You are about to embark on a summer tour supporting Ward Thomas – how did that come about, and is recording in Nashville like they are now something you’d like to do?
I am so excited for this! I met Catherine & Lizzy when we played a show in Manchester together in January, at the castle actually! And we became great friends. We toured together throughout February so this will be our second tour together, its so much fun! We travel in a little red van and use our iPhones as a sat nav which never fails to take us to the wrong location. As for Nashville, I’d absolutely love to record there. The musicians they have there are just incredible, it’s definitely something I’m going to look into doing in the near future.
What about the whole experience do you enjoy the most, and do you get nervous before you go on stage?
I get SO nervous before going on stage, but I think I’d be worried if I didn’t. I enjoy the writing process and being on stage performing the most. Any moments where i can just get lost in the music are perfect.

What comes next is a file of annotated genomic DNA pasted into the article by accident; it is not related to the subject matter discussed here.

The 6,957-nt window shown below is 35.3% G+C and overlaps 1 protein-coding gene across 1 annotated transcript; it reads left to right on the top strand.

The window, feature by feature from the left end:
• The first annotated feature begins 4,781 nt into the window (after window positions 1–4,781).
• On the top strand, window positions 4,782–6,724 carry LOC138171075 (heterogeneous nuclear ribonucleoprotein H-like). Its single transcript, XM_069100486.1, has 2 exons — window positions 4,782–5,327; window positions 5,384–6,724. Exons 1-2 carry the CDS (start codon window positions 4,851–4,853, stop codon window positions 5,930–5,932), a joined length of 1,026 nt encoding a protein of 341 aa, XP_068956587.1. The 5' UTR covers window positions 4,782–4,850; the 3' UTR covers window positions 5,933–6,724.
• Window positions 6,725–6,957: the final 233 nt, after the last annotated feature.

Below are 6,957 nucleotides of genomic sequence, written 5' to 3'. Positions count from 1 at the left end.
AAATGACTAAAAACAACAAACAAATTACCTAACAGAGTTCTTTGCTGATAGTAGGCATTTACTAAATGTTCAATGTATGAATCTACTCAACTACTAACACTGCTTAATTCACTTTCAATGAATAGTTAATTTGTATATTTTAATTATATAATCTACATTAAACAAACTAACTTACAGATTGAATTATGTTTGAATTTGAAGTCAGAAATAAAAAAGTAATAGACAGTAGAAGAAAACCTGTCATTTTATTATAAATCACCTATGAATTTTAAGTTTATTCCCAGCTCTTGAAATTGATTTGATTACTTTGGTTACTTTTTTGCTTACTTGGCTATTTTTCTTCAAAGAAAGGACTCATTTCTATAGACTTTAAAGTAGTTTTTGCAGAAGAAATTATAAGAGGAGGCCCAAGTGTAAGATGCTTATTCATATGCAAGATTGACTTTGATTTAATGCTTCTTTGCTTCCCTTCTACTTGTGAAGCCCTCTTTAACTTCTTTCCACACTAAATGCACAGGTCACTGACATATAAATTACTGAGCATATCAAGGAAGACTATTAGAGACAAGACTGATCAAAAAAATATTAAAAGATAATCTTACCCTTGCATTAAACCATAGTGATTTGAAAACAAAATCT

You have recently been announced as playing at the inaugural Yee Haw Festival in September – how does it feel to be performing in a venue like Rockingham Castle?
I actually didn’t know it was in a castle, I have just looked it up.. It’s incredible! I’m looking forward to it even more now, I bet the acoustics are great!
Tell us a bit about the San Antone Festival that takes place in October, and your involvement in that?
The Fort San Antone Country Music Festival is run by myself and the company director Wayne Hadlow. My involvement is booking the bands, designing the posters, putting tickets on sale, social media.. Basically putting the festival together. I wanted to create a festival that gives UK Country artists the exposure they deserve. Fingers crossed it will be a success!
The UK country music scene appears from the outside to be a very friendly and supportive community – is this the case and how does that help?
The UK country music scene is so friendly and supportive, some of my best friends are within this scene and I would never have met them if it wasn’t for us all coming together to play shows and put on events and write together. There’s a lot of jealousy that goes on with a lot of music scenes but that just doesn’t seem to be the case with us, it’s great.
What’s next for Jess Roberts and what can we expect in the future?
Well, I’m touring with Ward Thomas in the Summer. I’m moving to London at the moment too so hopefully some more shows in the city, I’ve only ever played there once! The rest is a bit of a secret right now, hopefully I can share it with you soon!
You can see more of Jess Roberts here: